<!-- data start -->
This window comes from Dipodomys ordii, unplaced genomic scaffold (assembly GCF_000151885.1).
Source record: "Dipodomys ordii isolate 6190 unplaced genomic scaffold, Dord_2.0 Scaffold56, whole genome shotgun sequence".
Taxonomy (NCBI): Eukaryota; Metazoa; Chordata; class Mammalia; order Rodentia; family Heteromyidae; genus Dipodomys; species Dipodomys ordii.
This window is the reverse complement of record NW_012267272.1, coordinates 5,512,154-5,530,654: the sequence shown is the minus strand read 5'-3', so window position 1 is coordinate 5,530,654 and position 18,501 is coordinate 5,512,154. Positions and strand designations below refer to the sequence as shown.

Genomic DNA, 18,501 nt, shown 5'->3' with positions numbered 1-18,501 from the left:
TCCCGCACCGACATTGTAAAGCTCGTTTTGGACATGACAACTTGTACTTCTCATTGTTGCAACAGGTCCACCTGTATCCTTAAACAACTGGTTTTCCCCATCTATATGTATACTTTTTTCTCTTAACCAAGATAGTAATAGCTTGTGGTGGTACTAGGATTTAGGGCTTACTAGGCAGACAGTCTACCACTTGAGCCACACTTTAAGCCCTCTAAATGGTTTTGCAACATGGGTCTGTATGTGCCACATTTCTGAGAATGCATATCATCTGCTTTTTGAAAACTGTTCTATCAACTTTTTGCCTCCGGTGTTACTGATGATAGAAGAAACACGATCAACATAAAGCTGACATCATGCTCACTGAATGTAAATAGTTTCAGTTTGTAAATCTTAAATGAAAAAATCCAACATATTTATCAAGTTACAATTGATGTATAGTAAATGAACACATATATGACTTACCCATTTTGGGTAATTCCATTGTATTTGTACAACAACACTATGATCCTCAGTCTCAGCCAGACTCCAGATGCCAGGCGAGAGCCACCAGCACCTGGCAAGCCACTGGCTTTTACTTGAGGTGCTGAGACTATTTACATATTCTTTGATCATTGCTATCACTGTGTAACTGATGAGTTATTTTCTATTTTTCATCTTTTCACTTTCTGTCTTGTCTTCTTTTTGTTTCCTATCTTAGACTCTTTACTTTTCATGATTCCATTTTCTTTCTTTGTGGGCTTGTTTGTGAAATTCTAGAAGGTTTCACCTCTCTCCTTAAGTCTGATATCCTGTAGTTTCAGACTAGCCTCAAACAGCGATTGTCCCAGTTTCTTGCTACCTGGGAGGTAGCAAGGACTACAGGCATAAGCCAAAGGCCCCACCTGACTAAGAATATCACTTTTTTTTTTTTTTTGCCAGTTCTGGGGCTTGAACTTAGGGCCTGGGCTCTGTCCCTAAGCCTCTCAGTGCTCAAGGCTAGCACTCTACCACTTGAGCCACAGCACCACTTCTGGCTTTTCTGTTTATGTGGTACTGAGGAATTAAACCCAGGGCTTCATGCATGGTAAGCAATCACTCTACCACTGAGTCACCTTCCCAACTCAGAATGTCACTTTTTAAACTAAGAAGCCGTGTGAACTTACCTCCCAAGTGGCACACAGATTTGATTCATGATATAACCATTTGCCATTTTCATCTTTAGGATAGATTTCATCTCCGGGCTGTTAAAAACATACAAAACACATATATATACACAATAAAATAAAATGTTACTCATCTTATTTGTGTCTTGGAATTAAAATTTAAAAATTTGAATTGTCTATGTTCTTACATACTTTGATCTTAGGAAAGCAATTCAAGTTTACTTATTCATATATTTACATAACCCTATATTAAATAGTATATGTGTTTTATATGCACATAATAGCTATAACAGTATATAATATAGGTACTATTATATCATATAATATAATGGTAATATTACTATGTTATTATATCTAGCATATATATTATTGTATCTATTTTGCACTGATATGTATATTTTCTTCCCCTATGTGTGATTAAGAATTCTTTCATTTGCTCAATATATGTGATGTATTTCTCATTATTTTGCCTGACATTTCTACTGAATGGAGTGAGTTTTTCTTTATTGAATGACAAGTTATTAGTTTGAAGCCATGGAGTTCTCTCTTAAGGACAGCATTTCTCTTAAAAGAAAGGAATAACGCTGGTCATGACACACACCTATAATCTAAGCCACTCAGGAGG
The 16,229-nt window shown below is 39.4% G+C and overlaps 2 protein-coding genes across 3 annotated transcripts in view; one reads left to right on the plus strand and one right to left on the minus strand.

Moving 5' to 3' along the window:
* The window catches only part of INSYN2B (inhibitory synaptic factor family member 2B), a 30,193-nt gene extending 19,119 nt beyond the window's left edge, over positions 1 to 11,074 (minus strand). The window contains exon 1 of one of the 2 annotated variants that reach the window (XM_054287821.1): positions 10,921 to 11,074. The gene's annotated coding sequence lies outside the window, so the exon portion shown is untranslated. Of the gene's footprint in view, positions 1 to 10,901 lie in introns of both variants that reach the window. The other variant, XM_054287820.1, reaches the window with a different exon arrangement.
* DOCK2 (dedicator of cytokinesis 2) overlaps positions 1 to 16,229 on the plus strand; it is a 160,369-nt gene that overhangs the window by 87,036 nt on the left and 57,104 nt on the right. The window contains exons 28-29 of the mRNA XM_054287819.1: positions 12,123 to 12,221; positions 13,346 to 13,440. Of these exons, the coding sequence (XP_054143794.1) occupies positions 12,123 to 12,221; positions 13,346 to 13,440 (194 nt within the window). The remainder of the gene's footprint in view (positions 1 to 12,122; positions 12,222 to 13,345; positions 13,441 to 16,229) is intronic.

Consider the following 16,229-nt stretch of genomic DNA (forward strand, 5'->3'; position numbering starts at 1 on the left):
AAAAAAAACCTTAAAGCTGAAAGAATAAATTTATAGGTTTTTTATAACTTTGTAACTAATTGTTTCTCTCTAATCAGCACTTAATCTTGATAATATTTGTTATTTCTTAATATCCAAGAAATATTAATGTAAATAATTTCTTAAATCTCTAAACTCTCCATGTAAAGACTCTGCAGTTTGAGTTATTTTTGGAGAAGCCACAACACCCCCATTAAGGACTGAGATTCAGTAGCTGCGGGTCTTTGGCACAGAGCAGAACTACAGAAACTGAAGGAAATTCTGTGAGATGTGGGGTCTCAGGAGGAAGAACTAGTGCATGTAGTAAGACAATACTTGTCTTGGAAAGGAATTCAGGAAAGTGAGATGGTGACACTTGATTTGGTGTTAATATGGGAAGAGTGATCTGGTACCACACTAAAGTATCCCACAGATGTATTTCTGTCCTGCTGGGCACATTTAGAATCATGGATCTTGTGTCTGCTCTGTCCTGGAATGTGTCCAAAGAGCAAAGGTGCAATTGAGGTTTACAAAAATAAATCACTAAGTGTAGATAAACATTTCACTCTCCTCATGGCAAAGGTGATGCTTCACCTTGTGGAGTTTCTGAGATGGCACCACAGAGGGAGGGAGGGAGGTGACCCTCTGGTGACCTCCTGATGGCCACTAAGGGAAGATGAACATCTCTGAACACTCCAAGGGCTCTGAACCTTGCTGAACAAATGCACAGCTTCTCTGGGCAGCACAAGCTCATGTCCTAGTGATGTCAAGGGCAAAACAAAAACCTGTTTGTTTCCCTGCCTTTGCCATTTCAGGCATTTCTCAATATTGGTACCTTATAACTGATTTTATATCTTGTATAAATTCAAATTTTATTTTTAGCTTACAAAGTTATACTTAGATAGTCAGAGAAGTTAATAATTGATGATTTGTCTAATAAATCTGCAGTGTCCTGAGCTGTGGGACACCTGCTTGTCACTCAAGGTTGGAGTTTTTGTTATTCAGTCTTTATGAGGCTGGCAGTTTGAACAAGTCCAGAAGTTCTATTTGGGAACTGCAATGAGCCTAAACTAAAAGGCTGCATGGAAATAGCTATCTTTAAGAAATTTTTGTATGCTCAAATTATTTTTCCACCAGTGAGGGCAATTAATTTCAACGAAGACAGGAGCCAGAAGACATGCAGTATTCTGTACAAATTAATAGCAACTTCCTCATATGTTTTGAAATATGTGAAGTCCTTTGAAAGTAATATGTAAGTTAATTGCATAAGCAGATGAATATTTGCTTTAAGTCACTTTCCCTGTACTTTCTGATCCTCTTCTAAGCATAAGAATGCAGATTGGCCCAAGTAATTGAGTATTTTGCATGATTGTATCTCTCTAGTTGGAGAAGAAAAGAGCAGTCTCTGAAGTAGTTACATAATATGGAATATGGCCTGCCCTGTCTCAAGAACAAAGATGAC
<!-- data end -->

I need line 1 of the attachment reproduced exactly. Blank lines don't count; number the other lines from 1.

This window comes from Dipodomys ordii, unplaced genomic scaffold (assembly GCF_000151885.1).